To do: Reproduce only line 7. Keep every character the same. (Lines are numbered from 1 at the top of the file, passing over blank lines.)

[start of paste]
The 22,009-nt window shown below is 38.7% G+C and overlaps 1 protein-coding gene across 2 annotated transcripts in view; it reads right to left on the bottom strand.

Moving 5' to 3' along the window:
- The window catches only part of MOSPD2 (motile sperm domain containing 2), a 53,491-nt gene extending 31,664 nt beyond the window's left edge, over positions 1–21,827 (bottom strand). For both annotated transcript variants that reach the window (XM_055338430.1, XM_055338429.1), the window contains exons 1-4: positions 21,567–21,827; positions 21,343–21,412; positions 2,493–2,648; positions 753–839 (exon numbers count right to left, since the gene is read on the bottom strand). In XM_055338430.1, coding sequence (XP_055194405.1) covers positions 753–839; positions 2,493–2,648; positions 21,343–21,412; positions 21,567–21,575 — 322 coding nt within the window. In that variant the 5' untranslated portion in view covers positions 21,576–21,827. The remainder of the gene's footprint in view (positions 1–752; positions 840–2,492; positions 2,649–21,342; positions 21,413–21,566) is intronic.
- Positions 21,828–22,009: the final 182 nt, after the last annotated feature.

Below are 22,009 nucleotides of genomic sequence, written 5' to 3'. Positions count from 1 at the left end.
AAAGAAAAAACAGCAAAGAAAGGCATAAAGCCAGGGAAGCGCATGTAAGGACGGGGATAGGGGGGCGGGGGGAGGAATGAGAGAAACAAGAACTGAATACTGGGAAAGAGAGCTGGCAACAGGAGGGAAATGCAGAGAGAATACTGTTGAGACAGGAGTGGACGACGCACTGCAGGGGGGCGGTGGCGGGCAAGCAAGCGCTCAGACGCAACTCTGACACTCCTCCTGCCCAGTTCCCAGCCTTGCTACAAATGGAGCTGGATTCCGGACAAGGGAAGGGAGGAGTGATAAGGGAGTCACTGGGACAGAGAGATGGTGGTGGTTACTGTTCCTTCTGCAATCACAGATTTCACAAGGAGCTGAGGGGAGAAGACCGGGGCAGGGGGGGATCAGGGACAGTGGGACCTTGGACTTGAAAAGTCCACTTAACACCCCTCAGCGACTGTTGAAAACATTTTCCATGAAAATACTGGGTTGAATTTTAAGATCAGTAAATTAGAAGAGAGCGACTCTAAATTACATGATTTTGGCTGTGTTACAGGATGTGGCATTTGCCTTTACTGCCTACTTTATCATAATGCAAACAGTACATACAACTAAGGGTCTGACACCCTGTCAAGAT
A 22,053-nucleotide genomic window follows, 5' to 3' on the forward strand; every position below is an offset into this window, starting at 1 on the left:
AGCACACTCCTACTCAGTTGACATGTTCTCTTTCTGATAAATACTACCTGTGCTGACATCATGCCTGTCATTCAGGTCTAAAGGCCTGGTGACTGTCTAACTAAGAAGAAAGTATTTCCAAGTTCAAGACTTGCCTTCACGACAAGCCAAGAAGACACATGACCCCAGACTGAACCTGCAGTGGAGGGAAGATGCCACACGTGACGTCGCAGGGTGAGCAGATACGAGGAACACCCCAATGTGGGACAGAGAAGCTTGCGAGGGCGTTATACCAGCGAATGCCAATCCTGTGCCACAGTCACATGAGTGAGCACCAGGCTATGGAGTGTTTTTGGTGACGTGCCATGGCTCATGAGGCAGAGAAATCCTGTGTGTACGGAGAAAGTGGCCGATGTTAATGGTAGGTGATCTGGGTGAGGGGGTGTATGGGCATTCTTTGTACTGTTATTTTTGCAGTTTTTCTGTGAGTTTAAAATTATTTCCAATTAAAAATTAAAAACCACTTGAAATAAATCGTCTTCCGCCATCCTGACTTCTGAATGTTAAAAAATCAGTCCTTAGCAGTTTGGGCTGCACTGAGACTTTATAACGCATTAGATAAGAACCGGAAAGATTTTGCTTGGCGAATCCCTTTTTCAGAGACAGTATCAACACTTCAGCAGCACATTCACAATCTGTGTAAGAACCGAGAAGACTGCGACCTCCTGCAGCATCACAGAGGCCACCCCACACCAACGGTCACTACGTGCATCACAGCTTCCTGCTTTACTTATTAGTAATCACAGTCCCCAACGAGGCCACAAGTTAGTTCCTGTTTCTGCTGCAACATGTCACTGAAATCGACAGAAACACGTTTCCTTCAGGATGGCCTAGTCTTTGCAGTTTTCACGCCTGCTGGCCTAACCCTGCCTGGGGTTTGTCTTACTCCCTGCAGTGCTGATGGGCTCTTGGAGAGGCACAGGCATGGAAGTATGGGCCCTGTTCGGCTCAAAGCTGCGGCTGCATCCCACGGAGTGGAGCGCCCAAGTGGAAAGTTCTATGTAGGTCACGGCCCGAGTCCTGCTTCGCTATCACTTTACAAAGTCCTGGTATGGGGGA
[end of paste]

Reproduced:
A 22,053-nucleotide genomic window follows, 5' to 3' on the forward strand; every position below is an offset into this window, starting at 1 on the left: